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More positive moves from the RBI

Posted on June 25, 2014 by Sumita Kale


Over the past few months, the RBI has been pro-actively moving to relax and refine the inclusion processEarlier this month, the KYC requirement was simplified and yesterday's notification made two important modifications in the business correspondent model:


1.Non-bank NBFCs are now allowed to become BCs for banksThis is in line with the Mor Committee recommendations.


 It has been decided that banks will be permitted to engage non-deposit taking NBFCs (NBFCs-ND) as BCs, subject to the following conditions:


a) It should be ensured that there is no comingling of bank funds and those of the NBFC-ND appointed as BC.


b) There should be a specific contractual arrangement between the bank and the NBFC-ND to ensure that all possible conflicts of interest are adequately taken care of.


c) Banks should ensure that the NBFC-ND does not adopt any restrictive practice such as offering savings or remittance functions only to its own customers and forced bundling of services offered by the NBFC-ND and the bank does not take place.


2.The requirement that a banking agent be within 30 km of a branch has been removed.


With a view to providing operational flexibility to banks and in view of the technological developments in the banking sector, it has been decided to remove the stipulation regarding distance criteriaThe banks should, however, while formulating the Board approved policy for engaging BCs, keep in mind the objectives of adequate oversight of the BCs as well as provision of services to customers while deciding how to modify extant distance criteria.


As a regulator the RBI has the challenge of balancing opening out the space to other players with the risks that can come with lax supervision and monitoringHowever, as technology and connectivity improve even in the rural areas, the focus has to be on banks to manage their own operations, with stringent reporting of transaction monitoring.


The 30 km criterion was an operational restriction, that gave an advantage to the larger banks that already had a wide branch network in placeWith the removal of this stipulation, banks will have the freedom to place their agents in line with their business strategy.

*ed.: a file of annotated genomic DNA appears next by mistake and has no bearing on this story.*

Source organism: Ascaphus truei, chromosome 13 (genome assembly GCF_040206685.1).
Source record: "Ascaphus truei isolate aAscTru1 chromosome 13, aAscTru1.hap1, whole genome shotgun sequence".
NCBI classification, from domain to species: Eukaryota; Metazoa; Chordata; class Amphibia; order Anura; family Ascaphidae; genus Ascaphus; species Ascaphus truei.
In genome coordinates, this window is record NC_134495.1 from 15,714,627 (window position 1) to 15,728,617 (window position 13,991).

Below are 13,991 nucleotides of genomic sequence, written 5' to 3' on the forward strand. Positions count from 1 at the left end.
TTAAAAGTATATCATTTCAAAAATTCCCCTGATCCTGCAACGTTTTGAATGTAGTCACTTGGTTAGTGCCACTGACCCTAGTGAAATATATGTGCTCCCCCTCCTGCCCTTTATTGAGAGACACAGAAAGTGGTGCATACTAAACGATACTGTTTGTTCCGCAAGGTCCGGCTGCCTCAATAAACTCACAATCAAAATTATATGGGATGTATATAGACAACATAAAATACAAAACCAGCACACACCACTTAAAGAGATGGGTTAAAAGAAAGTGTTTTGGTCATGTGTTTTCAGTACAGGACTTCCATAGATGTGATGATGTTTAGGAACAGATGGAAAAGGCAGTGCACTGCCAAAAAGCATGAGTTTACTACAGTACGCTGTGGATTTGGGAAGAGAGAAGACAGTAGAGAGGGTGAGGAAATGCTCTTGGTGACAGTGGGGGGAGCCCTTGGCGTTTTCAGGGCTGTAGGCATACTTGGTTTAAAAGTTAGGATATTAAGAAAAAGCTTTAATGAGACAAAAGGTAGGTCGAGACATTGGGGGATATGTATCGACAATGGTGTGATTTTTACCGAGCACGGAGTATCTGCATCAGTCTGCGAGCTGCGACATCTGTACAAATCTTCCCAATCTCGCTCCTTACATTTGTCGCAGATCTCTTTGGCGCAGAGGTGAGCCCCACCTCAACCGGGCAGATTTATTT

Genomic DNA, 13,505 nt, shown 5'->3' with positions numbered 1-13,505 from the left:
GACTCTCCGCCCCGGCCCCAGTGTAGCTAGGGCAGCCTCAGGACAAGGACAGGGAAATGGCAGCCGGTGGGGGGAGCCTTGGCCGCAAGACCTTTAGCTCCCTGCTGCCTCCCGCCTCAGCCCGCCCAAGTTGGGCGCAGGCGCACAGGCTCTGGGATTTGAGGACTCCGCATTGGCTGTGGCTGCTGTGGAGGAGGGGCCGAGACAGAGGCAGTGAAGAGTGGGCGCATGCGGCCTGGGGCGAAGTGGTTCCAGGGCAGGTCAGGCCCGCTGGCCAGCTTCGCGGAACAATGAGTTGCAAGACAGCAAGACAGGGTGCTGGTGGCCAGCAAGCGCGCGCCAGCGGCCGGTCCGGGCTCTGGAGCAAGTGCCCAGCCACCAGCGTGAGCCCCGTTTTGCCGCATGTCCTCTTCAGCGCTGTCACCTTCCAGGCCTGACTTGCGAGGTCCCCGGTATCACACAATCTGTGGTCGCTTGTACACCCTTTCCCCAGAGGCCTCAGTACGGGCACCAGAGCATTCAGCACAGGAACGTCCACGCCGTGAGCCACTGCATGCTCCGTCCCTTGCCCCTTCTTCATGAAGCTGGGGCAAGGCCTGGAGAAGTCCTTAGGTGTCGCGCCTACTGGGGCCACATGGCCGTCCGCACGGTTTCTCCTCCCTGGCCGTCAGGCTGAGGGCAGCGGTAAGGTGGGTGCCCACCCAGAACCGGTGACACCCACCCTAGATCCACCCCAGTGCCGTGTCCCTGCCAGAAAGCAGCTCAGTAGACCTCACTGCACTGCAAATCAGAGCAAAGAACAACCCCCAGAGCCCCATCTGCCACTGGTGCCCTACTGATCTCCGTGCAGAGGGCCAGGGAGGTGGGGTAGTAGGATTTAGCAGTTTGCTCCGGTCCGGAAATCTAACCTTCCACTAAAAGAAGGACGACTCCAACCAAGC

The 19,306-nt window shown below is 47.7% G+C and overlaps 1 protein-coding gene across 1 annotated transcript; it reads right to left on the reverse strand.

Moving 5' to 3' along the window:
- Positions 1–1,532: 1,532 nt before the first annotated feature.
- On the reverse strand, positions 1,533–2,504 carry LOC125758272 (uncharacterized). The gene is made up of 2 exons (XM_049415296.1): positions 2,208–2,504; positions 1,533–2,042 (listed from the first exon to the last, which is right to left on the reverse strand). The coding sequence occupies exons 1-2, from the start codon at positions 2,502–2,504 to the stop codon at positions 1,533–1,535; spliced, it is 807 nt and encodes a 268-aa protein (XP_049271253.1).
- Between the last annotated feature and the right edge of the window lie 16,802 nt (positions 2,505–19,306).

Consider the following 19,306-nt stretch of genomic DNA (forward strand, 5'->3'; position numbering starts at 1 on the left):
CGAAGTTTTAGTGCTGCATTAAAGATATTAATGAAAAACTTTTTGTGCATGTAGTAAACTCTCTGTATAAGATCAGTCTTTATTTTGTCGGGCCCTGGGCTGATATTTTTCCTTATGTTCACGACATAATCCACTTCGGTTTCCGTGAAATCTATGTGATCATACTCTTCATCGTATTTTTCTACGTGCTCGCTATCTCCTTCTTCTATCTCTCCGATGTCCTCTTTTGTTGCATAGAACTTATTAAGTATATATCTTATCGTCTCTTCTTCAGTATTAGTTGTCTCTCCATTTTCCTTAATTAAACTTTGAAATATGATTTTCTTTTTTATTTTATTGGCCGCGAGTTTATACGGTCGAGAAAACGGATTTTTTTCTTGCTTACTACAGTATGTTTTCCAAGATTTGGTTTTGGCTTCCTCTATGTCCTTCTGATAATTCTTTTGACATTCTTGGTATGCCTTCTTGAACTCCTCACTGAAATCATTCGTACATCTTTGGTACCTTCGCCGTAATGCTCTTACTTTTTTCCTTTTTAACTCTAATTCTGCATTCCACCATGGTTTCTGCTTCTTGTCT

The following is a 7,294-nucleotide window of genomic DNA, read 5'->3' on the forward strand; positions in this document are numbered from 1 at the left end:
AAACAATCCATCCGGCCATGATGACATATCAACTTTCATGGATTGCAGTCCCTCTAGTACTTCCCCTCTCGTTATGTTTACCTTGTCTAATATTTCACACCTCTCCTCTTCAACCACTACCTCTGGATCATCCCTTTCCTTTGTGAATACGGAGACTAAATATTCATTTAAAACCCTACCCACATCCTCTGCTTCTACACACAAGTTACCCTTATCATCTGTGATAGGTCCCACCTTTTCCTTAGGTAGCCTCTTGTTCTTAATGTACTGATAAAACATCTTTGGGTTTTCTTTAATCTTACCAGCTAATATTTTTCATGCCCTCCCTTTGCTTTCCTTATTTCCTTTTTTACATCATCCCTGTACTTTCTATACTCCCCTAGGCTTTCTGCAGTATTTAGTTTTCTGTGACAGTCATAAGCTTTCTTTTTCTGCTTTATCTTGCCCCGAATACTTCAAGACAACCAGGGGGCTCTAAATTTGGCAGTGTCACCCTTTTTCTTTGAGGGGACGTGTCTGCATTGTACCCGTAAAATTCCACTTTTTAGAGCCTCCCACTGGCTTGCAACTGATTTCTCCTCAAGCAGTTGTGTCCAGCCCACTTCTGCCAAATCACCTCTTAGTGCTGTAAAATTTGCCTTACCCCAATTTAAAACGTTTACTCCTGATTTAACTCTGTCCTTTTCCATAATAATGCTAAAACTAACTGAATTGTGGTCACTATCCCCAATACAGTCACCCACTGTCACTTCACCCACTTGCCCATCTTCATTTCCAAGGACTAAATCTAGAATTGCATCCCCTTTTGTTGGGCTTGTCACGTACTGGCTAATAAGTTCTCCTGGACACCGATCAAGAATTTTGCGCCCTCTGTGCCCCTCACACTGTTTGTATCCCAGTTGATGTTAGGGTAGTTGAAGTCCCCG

Even as these modifications have been made, the RBI is also trying to resolve the tussles between the banks and the BC agentsThe relationship, unfortunately, is not one of synergy and in some cases branch managers have reportedly worked to restrict the operations of profitable agentsIn April, the RBI stepped in to address the issue of cash management:


after opening of large number of banking outlets in the last three years in hitherto unbanked areas of the country through the BC-ICT model, the time has come to monitor the usage in terms of transactions per BC so as to ensure sustainability of the BC modelOne of the critical issues identified in this regard has been of Cash Management of BCs.


3.The insistence by banks on BCs to fully prefund their accounts even after considerably long business relationship has become a major impediment in scaling up operations of BCsSimilarly, low/delayed payment of remuneration of BCs and passing on the responsibility of insuring cash to BCs have also been proving to be irritants in increasing the usage in large number of bank accounts openedIt is, therefore, important for banks to recognize that cash handled by BCs, while doing banking business on behalf of the Bank, is Bank's CashIn view of the above and with a view to scale up the BC model it has been decided that:-


  1. The Boards of the Banks must review the operations of BCs at least once every six months with a view to ensuring that requirement of prefunding of Corporate BCs and BC Agents should progressively taper down with the passage of timeIdeally in all normal cases the prefunding should progressively come down in such a manner so as to reach around 15% of the limits fixed for each BC/CSP in case of deposits and 30% in case of Bank Guarantees, etcin say 2 years from the time a BC starts operations.
  2. The Board should also review the position of payment of remuneration of BCs and should also lay down a system of monitoring by the top management of the BankThe issue of allowing BCs to handle deposit and payment transactions of various credits, remittance, overdraft and other products of banks must also be examined by the Board from time to timeComplaints redressal system in this regard should also be laid down by the Board.
  3. As the cash handled by BCs is Bank’s cash, the responsibility for insuring this cash should rest with the banks.


It is a pity that the RBI has to step into such operational issues and mandate that the top management of banks look into such crucial problems Even as the banks may resent what they perceive as RBI interference in their operations, it is high time they realised that the health of their agents is key for sustaining a relationship with the unbankedIt is high time that this message goes through to the lowest rung of bank staff.

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